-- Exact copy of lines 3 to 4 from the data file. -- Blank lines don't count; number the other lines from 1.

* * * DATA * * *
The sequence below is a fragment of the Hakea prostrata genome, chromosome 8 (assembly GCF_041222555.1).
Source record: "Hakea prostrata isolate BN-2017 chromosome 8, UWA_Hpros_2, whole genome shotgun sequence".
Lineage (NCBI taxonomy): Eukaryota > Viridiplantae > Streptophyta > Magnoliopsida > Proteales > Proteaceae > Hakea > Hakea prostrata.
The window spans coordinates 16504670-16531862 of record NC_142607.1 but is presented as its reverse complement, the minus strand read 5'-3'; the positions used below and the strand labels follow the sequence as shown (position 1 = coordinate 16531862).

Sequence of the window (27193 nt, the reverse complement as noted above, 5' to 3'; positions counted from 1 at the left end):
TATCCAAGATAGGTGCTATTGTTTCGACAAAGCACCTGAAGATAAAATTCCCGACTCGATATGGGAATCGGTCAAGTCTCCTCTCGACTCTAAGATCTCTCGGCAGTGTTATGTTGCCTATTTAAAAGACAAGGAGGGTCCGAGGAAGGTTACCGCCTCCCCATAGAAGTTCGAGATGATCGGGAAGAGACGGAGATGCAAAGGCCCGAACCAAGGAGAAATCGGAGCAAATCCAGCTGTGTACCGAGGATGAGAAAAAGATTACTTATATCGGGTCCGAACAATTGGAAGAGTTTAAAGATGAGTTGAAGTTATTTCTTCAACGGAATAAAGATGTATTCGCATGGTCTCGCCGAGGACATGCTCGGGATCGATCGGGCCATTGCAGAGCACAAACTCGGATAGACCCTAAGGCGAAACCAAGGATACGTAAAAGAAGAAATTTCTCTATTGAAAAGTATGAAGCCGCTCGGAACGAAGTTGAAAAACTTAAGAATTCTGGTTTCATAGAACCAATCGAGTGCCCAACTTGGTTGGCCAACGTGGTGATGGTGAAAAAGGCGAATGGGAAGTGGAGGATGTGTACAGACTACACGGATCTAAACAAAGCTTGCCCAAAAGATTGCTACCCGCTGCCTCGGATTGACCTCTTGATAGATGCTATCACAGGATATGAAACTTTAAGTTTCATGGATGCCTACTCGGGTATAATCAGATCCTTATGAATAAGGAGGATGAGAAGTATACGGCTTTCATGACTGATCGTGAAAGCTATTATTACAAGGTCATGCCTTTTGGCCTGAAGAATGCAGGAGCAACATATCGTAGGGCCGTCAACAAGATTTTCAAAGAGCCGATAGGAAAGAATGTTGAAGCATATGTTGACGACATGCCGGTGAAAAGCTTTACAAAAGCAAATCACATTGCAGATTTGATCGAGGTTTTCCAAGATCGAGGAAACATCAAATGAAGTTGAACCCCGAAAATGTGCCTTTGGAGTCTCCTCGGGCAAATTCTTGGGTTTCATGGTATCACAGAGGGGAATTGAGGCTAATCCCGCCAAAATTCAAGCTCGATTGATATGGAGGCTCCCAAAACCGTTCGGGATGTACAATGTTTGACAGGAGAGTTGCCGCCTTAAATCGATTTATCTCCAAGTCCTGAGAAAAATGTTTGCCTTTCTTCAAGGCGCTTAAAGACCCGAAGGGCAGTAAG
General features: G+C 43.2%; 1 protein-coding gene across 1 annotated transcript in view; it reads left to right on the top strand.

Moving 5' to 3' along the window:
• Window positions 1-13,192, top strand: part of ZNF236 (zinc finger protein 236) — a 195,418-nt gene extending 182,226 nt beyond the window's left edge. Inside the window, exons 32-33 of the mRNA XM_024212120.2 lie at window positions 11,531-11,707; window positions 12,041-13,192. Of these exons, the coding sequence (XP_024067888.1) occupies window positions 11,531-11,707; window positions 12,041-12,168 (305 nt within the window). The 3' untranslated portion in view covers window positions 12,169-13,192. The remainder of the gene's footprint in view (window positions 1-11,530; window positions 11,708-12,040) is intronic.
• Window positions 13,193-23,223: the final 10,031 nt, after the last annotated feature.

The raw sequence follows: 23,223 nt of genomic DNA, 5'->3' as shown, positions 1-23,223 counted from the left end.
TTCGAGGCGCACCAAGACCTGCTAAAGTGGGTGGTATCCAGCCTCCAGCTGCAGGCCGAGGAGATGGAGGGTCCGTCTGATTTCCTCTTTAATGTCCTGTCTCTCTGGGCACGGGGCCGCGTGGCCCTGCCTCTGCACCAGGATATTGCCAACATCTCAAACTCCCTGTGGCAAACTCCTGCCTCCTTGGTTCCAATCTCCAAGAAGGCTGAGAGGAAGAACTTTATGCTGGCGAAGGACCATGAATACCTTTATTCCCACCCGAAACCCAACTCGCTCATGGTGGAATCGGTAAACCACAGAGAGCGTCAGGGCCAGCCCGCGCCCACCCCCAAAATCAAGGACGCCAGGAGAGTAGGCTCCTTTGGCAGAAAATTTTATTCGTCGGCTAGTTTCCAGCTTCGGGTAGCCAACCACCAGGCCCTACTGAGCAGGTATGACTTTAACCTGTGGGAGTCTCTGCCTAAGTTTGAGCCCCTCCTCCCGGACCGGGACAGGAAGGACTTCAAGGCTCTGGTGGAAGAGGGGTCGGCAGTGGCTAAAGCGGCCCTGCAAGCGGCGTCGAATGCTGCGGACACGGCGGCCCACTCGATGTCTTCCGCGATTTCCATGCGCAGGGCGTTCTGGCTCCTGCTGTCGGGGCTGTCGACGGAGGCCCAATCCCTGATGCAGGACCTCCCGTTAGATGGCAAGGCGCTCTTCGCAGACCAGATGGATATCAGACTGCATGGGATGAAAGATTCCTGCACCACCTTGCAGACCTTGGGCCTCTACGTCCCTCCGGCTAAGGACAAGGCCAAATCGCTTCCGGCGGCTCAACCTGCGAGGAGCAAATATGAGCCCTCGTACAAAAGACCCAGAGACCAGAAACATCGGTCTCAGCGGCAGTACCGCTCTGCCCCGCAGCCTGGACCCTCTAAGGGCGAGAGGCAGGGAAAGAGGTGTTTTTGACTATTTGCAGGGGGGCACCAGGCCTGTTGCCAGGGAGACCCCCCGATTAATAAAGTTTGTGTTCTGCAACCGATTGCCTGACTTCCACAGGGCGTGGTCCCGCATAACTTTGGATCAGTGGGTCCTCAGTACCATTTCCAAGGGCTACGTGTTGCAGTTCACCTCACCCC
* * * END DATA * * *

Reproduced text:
Lineage (NCBI taxonomy): Eukaryota > Viridiplantae > Streptophyta > Magnoliopsida > Proteales > Proteaceae > Hakea > Hakea prostrata.
The window spans coordinates 16504670-16531862 of record NC_142607.1 but is presented as its reverse complement, the minus strand read 5'-3'; the positions used below and the strand labels follow the sequence as shown (position 1 = coordinate 16531862).